Enterprise-wide risk assessment critical for business survival – Bank of Ghana    

Dr Joseph France

The Bank of Ghana (BoG) has encouraged both financial and non-financial enterprises to make Enterprise-Wide Risk Assessment (EWRS) a critical part of daily operations.     

This would enable prompt detection and implementation of controls to mitigate risks that often lead to the loss of substantial sums of money.    

Enterprise-Wide Risk Assessment is a comprehensive evaluation of dangers that affect the value chain of a business, including money laundering, fraud, bribery and corruption, and illicit financial flows.    

Speaking in an interview with the Ghana News Agency on the sidelines of a workshop for some banking sector players in Accra Dr Joseph France, Director, Financial Stability Department, BoG, urged all businesses to conduct vigorous periodic enterprise-wide risk assessment to help improve business resilience.   

He pointed out that the prompt address of feedback from such assessment would prevent businesses from falling prey to fraudsters and losing funds.   

“Risk is dynamic; we need to be innovative to tackle the basis head-on, but it’s good for us to advance as technology abounds to have the requisite technology and modules to deal with risks, especially in the financial sector,” he said.    

The BoG’s banking sector report for 2022 found that the number of attempted fraud cases increased to 2,998 from the 2,347 cases in 2021, leading to a loss of some GH¢56 million.    

The report also disclosed that GH¢27 million was lost through Mobile Money fraud compared to GH¢14.2m loss in 2021, representing a 47 per cent increase.    

Some recoveries were however made, reducing the actual loss to GH¢26m.    

To address the situation, the Central Bank, Dr France said, would intensify its education and sensitisation programmes, and “continually sanction banks for infractions of regulations, risks and directives.”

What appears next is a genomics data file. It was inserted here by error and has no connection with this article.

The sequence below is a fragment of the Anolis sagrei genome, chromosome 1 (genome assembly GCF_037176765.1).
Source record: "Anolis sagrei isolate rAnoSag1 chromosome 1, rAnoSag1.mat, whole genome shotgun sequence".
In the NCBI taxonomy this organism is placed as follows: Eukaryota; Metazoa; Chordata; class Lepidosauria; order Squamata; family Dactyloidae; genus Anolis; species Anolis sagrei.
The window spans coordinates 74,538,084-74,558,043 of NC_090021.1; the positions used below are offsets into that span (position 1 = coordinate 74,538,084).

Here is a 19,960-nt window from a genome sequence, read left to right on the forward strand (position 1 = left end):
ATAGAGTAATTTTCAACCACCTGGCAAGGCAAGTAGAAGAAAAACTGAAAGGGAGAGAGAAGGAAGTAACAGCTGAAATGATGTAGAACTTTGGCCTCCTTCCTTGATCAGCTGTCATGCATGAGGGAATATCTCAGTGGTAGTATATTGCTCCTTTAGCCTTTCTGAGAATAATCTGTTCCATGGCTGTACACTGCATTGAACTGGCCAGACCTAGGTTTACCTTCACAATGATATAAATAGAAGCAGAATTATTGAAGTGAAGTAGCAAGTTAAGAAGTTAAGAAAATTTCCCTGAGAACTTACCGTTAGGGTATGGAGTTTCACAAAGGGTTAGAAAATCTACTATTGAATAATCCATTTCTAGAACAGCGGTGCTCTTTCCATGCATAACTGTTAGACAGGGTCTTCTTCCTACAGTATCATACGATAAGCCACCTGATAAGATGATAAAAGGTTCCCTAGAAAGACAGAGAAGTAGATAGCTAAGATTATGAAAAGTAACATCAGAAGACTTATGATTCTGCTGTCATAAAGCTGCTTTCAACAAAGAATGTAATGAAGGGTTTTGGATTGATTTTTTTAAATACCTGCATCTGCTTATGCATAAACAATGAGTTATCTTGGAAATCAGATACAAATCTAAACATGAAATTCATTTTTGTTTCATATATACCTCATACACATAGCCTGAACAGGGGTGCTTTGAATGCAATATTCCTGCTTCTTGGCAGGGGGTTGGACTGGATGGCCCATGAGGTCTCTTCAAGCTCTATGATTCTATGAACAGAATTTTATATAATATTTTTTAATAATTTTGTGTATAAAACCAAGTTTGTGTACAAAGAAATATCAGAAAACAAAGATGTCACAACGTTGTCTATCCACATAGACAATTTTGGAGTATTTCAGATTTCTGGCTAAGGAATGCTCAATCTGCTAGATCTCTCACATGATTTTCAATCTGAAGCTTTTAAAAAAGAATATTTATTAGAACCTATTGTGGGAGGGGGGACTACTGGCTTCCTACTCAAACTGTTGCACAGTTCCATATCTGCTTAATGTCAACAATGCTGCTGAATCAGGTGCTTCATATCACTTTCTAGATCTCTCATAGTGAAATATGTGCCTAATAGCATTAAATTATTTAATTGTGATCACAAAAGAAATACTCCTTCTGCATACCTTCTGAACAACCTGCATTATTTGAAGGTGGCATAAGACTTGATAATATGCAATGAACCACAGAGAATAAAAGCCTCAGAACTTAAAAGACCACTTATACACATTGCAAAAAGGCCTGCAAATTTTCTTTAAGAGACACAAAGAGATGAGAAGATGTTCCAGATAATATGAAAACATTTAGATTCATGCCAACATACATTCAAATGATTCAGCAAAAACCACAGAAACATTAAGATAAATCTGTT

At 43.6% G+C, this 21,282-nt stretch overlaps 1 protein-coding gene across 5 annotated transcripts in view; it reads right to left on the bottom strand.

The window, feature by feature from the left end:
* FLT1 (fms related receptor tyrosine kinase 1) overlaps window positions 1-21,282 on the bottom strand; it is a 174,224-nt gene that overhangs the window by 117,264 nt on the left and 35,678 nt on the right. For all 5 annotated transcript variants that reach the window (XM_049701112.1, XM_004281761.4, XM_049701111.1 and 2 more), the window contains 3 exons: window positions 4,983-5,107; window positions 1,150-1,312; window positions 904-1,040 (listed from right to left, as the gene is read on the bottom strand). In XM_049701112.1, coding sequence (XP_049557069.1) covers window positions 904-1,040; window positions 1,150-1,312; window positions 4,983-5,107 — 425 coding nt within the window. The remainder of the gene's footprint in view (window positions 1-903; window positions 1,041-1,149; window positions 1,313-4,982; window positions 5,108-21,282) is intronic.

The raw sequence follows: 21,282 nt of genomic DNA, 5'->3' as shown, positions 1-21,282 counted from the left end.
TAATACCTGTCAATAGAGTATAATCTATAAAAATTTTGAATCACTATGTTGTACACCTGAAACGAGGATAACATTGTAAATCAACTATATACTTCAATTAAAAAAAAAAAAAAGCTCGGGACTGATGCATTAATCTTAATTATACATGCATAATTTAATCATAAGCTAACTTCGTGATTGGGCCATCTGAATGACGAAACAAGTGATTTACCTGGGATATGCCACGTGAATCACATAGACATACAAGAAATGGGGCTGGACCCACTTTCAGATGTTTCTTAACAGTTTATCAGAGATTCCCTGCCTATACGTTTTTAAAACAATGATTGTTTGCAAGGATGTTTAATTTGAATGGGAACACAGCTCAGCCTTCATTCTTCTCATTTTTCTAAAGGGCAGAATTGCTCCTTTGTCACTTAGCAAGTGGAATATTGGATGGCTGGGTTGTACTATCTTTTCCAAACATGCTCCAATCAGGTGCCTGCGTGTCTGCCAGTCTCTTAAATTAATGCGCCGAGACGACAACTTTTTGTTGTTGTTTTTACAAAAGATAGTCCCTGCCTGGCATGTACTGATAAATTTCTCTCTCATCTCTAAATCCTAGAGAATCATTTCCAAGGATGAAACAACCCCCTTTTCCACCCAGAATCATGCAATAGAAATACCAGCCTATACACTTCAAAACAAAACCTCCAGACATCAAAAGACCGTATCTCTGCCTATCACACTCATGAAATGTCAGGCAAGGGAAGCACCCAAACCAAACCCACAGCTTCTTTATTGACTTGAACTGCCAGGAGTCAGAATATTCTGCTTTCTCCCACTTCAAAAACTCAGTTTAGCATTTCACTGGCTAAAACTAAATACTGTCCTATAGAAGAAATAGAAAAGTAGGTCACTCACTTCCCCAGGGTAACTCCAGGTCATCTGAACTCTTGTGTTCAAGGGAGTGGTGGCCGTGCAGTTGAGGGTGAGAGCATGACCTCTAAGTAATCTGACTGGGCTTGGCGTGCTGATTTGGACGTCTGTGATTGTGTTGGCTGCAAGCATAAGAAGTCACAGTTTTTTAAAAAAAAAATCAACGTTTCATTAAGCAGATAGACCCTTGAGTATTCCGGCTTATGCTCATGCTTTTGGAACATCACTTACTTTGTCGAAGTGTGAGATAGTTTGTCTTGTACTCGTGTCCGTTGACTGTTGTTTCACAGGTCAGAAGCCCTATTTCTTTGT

He said Ghana remained committed to strengthening its anti-money laundering and terrorism financing regimes, to aid the global fight against cross-border financial crime.    

“Accordingly, relevant national authorities continue to create the requisite environment that reinforces sound management of financial crime risk by financial intermediaries,” he said.    

Madam Ophelia Attobrah, Chief Banking Officer, GHIB, said the three-day workshop was to enable participants to identify and address EWRA deficiencies. and upscale to.    

The workshop was organised by the Ghana International Bank (GHIB). Participants were drawn from Ghana, Liberia, and the Gambia.   

“This training is to give the participants the necessary skills to enable them to understand how best to assess their enterprises, including their products, customers, operational environment and meet global financial crime regulations,” she said.    

Madam Attobrah urged banks and other non-financial enterprises to build stronger systems to detect and control risks to protect their business resources.   

Source: GNA   

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